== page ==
As we all know grammar is constantly evolving and we couldn’t have an example closer to home in the world of book editing than the word proof reading, or is it proofreading?
Since this site was launched the very topic that this particular website was founded to resolve has itself changed.
Let’s look at our particular example. Take the word proofreader is it correct to use it as one word, two words or a hyphenated word.
To clarify the use of this particular technical term comes in three forms:
1) proof reading (spelling is two words).
2) proof – reading (hyphenated compound noun).
3) proofreading (closed spelling as one word).
Originally it was indeed two words however today a Google search reveals that about 48 million search results will come up with the closed spelling form.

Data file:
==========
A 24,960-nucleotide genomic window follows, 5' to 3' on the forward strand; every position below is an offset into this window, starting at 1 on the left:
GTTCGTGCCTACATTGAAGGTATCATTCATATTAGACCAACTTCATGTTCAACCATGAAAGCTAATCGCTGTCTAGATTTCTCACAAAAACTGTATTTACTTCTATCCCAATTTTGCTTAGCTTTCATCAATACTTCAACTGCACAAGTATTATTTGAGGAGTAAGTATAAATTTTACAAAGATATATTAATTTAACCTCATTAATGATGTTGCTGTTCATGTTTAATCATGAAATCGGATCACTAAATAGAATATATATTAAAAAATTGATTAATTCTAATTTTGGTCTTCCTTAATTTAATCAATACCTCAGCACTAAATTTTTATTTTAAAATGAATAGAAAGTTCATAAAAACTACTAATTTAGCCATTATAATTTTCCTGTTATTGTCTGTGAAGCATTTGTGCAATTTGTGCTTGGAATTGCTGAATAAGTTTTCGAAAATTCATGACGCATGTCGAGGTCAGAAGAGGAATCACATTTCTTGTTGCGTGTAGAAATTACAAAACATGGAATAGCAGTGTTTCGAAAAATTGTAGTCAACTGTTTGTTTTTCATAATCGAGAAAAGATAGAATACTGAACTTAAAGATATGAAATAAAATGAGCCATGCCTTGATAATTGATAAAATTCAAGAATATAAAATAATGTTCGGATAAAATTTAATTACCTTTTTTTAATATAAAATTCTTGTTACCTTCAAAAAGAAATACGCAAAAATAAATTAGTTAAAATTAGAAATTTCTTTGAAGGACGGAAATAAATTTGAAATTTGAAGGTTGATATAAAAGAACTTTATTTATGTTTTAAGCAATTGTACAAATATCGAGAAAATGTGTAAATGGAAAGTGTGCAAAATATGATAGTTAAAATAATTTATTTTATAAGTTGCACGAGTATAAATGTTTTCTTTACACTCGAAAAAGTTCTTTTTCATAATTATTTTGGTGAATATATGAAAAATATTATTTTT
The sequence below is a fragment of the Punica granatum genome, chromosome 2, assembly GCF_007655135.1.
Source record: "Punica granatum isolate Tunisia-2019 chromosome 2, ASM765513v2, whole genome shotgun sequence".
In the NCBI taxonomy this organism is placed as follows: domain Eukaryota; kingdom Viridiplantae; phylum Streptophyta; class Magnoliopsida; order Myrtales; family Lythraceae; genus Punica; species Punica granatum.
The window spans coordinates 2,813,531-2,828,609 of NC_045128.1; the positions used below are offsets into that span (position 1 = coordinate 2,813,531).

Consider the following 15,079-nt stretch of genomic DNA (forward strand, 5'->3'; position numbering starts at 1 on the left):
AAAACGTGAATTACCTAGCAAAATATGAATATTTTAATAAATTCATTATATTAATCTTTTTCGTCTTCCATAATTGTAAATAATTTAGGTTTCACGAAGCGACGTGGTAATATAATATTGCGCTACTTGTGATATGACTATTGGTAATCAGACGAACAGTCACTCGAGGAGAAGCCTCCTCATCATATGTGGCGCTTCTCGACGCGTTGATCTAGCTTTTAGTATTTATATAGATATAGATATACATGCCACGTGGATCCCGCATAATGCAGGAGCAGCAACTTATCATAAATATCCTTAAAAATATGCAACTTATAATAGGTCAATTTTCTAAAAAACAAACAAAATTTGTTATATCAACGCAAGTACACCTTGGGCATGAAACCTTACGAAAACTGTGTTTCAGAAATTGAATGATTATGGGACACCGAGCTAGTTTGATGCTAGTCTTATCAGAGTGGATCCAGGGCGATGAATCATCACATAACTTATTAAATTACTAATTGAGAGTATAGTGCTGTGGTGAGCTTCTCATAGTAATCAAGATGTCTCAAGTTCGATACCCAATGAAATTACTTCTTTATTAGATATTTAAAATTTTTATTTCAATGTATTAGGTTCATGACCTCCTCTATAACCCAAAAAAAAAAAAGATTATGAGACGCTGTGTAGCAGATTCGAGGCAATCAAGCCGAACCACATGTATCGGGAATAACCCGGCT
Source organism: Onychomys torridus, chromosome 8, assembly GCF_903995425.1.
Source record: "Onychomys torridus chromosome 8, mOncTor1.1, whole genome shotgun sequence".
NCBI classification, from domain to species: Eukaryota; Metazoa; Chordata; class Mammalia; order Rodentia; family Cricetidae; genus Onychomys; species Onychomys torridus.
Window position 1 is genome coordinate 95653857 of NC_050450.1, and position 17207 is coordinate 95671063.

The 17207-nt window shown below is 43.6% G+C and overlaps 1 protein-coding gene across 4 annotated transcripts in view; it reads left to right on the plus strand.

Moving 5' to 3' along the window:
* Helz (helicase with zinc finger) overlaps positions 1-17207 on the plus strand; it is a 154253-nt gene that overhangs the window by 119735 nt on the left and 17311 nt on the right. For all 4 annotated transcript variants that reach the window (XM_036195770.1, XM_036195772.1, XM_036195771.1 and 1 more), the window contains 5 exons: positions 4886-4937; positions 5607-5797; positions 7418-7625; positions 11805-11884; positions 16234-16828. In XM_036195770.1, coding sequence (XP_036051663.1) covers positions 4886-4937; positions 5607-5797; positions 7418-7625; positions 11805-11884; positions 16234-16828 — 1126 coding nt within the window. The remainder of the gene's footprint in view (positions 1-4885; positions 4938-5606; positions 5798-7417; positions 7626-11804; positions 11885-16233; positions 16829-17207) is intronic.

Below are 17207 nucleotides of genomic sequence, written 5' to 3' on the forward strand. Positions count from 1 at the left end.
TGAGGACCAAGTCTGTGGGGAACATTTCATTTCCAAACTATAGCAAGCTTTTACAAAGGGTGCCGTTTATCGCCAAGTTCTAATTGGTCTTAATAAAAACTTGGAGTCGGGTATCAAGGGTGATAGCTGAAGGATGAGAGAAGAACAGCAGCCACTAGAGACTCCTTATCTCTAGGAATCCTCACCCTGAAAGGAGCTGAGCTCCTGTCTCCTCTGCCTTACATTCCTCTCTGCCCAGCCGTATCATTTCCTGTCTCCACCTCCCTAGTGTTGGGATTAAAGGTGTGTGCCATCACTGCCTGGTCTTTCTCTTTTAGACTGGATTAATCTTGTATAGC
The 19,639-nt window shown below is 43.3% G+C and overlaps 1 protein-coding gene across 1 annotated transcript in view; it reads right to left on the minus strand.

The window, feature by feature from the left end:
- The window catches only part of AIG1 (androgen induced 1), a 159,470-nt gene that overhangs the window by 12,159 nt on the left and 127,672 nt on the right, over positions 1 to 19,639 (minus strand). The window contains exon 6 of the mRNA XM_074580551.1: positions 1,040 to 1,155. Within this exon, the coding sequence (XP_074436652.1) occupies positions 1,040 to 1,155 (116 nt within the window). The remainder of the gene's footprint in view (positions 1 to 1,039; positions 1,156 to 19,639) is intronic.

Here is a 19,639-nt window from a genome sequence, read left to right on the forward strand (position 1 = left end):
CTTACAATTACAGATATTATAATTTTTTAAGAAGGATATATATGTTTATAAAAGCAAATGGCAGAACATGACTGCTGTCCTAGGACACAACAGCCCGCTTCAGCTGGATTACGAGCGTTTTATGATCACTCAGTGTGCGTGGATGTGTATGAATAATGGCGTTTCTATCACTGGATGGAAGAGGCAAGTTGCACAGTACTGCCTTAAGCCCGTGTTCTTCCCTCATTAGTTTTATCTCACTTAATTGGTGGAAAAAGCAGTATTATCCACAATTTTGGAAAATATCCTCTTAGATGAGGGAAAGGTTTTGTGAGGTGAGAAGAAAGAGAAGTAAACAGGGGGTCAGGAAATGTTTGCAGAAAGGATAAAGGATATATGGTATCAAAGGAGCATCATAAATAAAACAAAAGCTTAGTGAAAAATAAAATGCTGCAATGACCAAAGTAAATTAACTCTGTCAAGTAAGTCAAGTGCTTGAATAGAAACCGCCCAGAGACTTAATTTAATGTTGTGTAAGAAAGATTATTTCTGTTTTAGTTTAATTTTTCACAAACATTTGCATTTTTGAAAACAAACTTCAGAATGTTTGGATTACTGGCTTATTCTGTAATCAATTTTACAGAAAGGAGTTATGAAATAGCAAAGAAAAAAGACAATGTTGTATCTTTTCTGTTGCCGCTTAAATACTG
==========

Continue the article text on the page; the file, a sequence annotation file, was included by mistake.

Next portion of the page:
Even if you combine see hyphenated words with the use of a two word spelling the result only comes up with about 1.9 million results.
There is a standard pattern for etymological change of words over time, there are several words that have made the change.
In this instance the spelling begins as an open spelling using two words, it then changes to an hyphenated compound noun and finally ends up evolving into as the closed spelling of one word.
Derived words follow the same pattern, for example the word proofreader would have started out as proof reader in two words and then migrated through the hyphenated from to become proofreader in the same way as proofreading.
What is interesting is that today the etymological change occurs much faster with the advent of the Internet and e-mail
In fact today we are often not given the choice, quite often even if you tried to use proof reader as two words AutoCorrect will take over and convert them to what the software deems is the more acceptable version of ‘proofreader.’
You have to ask, “Should software writer be allowed to do that?”